The fourth-year medical students who’d gathered around cadaver No. 86886 made mistakes. 

The first student, who’d volunteered to attempt a cricothyroidotomy — an incision just below the Adam’s apple — didn’t push the scalpel deep enough into the dead man’s neck. A second student couldn’t find the trachea. The lab’s guest lecturer, a trauma surgeon at John Peter Smith Hospital, adjusted her grip on the forceps. Another student slipped one hand instead of two into a freshly carved opening in the cadaver’s chest. 

In the anatomy lab at The University of North Texas Health Science Center at Fort Worth, medical students interact with what some consider their very first patients: dead people who, more often than not, chose to donate their bodies to science through the school’s Willed Body Program. They provide the repetition that leads to confidence for students who will one day treat living patients.

But about one in four cadavers belong to those the county calls “unclaimed”: people whose families couldn’t afford or chose not to provide funeral services, or those whose next of kin couldn’t be found. Not only has the program saved Tarrant County hundreds of thousands of dollars in its first three years alone, it’s provided a more diverse donor pool from which students can learn.   

The ends may not justify the means, according to Eli Shupe, an assistant professor of bioethics at the University of Texas at Arlington. The donation of unclaimed bodies, she argues, raises ethical questions about consent — and whether it matters after death. 

The county’s responsibility for people who die poor or alone

Claudia Yellott was 26, a single mom and working in insurance when she stumbled upon an ad for a part-time sales job at a funeral home nearby.

“I’d always heard about people having a calling or a passion — I did not have a passion for insurance,” she said. “But as I was at the funeral home, I found more and more I really had a passion for being there, being involved with the families.”

Yellott went to mortuary school at the Dallas Institute of Funeral Service and ended up directing UT Southwestern’s Willed Body Program for more than a decade until she joined the Health Science Center in 2017.

Her transition preceded major developments at the school’s Center for Anatomical Sciences: the completion of a $2.6 million renovation of the anatomy lab in 2018 and, later that year, the securing of a contract with Tarrant County related to the latter’s responsibility over unclaimed bodies. 

Texas law requires each county’s commissioners court to care for the bodies of people who can’t afford funeral arrangements. An attorney general opinion in 2000 noted the language allows the county to donate the body to a medical facility.

Before contracting with the Health Science Center, Tarrant County offered burials or cremations at no cost to the person’s family, according to Lisa Martin, director of the Tarrant County Department of Human Services. The expenses cost the county roughly half a million each year.

After the contract went into effect, those expenses plummeted. The county mostly stopped offering burials — the most costly option — though exceptions for unidentified bodies, veterans and people with certain religious beliefs remain. 

Instead, the Health Science Center became the county’s funeral home: transporting bodies, filing death certificates, notifying Social Security and, ultimately, cremating the body whether it’s used for medical research or not.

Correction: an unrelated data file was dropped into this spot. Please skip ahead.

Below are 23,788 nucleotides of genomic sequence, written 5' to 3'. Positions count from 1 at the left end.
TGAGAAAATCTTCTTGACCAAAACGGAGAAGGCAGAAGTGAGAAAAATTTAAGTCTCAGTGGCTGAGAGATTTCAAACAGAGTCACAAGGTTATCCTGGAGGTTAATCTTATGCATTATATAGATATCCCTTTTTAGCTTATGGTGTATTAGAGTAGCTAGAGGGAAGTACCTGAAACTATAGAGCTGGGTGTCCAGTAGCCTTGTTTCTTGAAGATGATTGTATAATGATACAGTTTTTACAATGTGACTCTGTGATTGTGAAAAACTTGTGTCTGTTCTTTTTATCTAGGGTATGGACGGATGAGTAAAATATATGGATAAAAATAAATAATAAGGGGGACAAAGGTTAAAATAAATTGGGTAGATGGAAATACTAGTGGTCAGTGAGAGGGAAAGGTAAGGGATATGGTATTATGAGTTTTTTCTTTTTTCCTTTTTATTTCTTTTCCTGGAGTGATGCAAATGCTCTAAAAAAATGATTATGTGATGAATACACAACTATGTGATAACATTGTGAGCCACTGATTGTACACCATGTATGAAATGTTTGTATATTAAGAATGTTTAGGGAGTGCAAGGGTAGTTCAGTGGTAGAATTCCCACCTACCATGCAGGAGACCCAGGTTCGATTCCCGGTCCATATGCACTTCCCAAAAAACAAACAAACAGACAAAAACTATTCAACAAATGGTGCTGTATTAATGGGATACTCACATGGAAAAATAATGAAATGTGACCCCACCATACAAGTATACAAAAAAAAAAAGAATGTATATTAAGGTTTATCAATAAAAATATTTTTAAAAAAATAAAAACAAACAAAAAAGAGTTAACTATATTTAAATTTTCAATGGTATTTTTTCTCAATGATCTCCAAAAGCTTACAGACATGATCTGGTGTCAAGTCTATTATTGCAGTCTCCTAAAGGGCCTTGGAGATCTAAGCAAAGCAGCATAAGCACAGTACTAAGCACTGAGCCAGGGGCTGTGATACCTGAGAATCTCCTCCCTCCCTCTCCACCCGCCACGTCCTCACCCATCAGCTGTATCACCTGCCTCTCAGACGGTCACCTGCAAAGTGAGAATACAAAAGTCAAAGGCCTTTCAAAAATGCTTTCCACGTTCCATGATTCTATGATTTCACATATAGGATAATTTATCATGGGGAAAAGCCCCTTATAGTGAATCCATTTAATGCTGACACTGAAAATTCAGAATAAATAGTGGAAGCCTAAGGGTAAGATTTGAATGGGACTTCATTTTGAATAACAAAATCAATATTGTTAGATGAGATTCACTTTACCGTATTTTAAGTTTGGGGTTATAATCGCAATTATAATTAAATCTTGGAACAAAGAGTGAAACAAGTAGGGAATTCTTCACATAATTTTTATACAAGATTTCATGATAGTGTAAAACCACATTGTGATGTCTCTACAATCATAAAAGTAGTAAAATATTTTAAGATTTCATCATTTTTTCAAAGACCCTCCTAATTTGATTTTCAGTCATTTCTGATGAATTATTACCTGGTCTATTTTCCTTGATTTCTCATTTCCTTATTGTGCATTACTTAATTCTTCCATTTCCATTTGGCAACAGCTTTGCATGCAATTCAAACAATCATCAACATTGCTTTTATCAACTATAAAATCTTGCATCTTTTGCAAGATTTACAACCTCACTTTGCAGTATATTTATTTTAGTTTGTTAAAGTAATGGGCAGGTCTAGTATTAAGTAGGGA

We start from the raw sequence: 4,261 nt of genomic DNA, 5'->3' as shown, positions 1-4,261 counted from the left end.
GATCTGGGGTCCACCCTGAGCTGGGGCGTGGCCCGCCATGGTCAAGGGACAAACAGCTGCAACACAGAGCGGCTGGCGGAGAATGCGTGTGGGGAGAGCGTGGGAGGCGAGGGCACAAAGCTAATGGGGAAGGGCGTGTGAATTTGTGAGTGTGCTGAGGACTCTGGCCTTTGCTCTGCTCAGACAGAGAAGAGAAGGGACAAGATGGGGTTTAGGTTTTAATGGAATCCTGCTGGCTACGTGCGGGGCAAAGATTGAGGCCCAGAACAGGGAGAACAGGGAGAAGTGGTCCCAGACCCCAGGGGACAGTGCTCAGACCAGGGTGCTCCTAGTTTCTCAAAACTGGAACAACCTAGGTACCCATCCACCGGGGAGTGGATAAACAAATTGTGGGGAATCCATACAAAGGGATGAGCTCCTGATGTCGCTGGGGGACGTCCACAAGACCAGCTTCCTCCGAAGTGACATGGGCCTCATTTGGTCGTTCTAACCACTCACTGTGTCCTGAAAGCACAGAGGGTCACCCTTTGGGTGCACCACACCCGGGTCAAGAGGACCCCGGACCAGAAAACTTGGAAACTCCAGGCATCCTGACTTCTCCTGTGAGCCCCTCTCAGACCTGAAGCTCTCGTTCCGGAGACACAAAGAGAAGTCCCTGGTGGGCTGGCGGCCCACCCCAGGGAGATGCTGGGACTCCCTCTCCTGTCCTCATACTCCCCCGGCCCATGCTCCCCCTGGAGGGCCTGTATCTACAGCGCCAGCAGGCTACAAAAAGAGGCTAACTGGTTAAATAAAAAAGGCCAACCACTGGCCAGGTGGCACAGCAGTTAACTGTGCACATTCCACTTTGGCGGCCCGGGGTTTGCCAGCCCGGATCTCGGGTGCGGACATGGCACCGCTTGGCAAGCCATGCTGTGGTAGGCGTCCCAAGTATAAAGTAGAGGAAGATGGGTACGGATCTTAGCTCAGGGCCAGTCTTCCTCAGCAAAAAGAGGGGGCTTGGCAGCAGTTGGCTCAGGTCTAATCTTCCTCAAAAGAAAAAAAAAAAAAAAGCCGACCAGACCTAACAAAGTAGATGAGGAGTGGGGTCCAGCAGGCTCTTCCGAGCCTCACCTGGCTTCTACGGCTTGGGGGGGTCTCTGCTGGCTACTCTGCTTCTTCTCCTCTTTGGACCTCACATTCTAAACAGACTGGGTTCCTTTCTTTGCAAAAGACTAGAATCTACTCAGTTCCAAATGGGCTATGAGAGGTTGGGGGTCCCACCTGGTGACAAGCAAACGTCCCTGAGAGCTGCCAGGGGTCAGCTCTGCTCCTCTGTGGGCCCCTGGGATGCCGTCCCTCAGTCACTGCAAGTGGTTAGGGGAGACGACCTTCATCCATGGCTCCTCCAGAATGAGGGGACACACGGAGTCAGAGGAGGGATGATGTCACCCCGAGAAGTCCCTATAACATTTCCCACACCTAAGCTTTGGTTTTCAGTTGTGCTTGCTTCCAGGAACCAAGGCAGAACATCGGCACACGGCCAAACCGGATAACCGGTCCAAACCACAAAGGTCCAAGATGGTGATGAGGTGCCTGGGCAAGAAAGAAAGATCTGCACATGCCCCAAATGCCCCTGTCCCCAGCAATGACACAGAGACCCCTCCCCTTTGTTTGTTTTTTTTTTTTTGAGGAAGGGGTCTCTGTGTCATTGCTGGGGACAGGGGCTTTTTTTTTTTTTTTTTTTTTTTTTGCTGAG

In Yellott’s experience, more than 80% of Tarrant County families who connect with the Willed Body Program choose donation over cremation, which the Health Science Center provides at no cost.

The October 2018 Tarrant County Commissioners Court vote for the contract passed unanimously. Andy Nguyen, then the Precinct 2 commissioner, supported the motion with a caveat: He needed the Health Science Center to give families ample time to identify a relative who has died and ensure the bodies were treated with “respect and dignity.”

“I felt like, when those people passed away, they did not have anyone to speak on their behalf,” he told the Report. 

He worried that people who worked with the bodies would, over time, “lose sight of life and death and the dignity of a human being.” After the Health Science Center staff assured Nguyen they would honor the bodies, he decided to support the contract.

Before the pandemic, the Health Science Center hosted an annual Legacy of Life ceremony to honor the lives of people whose bodies were donated toward medical research — roughly 1,500 each year. Families and friends of the dead light hundreds of floating candles, each dedicated to a specific person, to express gratitude for their contribution.

Rustin Reeves, the director of the Center for Anatomical Sciences, said he cherishes witnessing the camaraderie of families and students. Families will share boxes of photos, medals and other tokens they’ve kept to commemorate their loved one. 

“And I mean, you’ll see these students out there just bawling,” he said. 

Students and families of donors gather at the Health Science Center for the Legacy of Life ceremony in 2019. (Courtesy | Health Science Center)

‘Uncomfortably close to grave-robbing’

Eli Shupe was volunteering at a hospice in Arlington in late 2021 when she learned about the Health Science Center’s contract with Tarrant County. A chaplain with whom she made weekly rounds mentioned one patient wouldn’t survive much longer. 

“After he died, he’d ‘go to the med school,’” Shupe said. “And I asked what that meant … that’s how I learned that this is what happens when you die with no assets.”

Shupe, a recent transplant to Texas, had earned a Ph.D. in philosophy and was well-steeped in the world of donation — in 2018, she donated one of her kidneys. She now teaches bioethics at UT-Arlington. 

Her concerns with the program were both philosophical and practical. She mulled over consent, or lack thereof. People have a right to make decisions about their bodies while they’re alive, she said. “A deep philosophical question to ask is, ‘Does that right persist after we die?’”

For Shupe, the answer is yes. In December, she published a column in the Dallas Morning News critiquing the program. She didn’t want to solely offer criticism, so she signed up to, one day, donate her body to the Health Science Center’s program. The consent forms abounded.

“If they think it’s important for me to sign all of those consents, clearly, they think the fact that I’m making this unpressured, autonomous decision to give my body to them is important,” she said. “So, why do they not need those consents for someone who just happened to have nothing when they died?”

Eli Shupe is an assistant professor of bioethics at UT-Arlington. (Courtesy | Erika Nina Suárez)